West Virginia's Abandonment Statute. West Virginia currently does not have a traditional dormant minerals act. The legislature has in place a method whereby the courts can facilitate development of mineral estates. The legislation applies to "coal, oil, gas, and other minerals" and is designed to remove "certain barriers to ... development caused by interests in minerals owned by unknown or missing owners or by abandoning owners." See W. Va. Code § 55-12A-1 et seq. If the development of the minerals would be advantageous to a prudent owner and such development would further public policy, the court may appoint a special commissioner to "sell, execute and deliver a valid lease of the mineral interest on terms and conditions customary in the area." W. Va. Code § 55-12A-4(a).

West Virginia's abandonment process starts with the filing of a petition by any party vested with a fee interest in either the subject mineral estate or the overlying surface estate, or by a lessee of the mineral interests or its assignee whose lessor would be entitled to file a petition as the partial owner of the subject mineral estate. The petitioning party must publish notice of its petition and render personal service to the extent possible. The court may authorize the special commissioner to lease the mineral interests six months after the petition has been filed. The proceeds from the lease are to be held by a special receiver of the court, and within seven years after the date of the lease, any unknown, missing, or abandoning owner may petition the court to document his or her title and receive his or her share of the proceeds. Once seven years have passed, however, the owners of the surface estate receive both title to the mineral estate from the special commissioner and the funds possessed by the court's receiver.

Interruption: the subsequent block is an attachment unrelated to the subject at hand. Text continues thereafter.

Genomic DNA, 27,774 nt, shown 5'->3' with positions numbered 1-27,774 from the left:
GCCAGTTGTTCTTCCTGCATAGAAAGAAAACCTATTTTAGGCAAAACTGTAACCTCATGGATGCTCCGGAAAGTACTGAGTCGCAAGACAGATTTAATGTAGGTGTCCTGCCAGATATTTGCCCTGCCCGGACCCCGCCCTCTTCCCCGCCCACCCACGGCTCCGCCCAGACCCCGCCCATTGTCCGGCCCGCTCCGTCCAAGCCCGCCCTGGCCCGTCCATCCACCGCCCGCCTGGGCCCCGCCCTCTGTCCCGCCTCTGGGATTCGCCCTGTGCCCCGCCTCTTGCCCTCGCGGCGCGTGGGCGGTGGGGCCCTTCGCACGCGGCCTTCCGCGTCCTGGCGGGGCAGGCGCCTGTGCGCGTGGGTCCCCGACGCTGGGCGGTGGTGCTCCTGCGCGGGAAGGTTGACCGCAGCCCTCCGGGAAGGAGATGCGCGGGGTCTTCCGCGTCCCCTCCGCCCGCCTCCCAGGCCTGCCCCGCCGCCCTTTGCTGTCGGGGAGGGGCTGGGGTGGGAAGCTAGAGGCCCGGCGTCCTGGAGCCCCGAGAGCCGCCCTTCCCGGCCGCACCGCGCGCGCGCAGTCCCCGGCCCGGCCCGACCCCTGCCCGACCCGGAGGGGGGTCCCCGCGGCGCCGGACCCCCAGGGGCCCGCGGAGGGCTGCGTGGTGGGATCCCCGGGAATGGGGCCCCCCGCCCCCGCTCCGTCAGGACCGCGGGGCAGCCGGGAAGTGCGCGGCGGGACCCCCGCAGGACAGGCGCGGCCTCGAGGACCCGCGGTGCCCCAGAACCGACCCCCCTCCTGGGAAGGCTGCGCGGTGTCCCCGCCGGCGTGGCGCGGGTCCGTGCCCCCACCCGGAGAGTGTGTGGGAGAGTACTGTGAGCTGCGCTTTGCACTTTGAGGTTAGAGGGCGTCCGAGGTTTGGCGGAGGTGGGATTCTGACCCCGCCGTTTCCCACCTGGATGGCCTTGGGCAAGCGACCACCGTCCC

Proposed Pennsylvania Legislation

HB 97, introduced in the Pennsylvania House of Representatives on January 14, 2013, proposes to amend the Pennsylvania Dormant Oil and Gas Act into a statute more in line with Ohio's Dormant Minerals Act. If passed, the bill would work abandonment of oil and gas interests in favor of the owner of the surface estate if, within the previous 20-year period, no savings events occurred. Savings events include: (i) the selling, leasing, mortgaging, or transferring of the oil and gas interests; (ii) the issuance of a drilling permit for those interests; (iii) actual production or withdrawals of oil or gas from the lands concerned or those that are pooled or unitized therewith; (iv) the use of the subsurface estate for gas storage; or (v) the filing of a claim of interest with the recorder of deeds maintaining the oil and gas ownership rights. As long as any of these savings events occurs every 20 years, the mineral estate remains separate from the surface estate. Upon the expiration of any 20-year period without such an event, however, the bill calls for a declaration of abandonment and a rejoining of the surface and mineral estates. Similar to Ohio's original Dormant Minerals Act, the bill requires no notice to the owner of the oil and gas rights.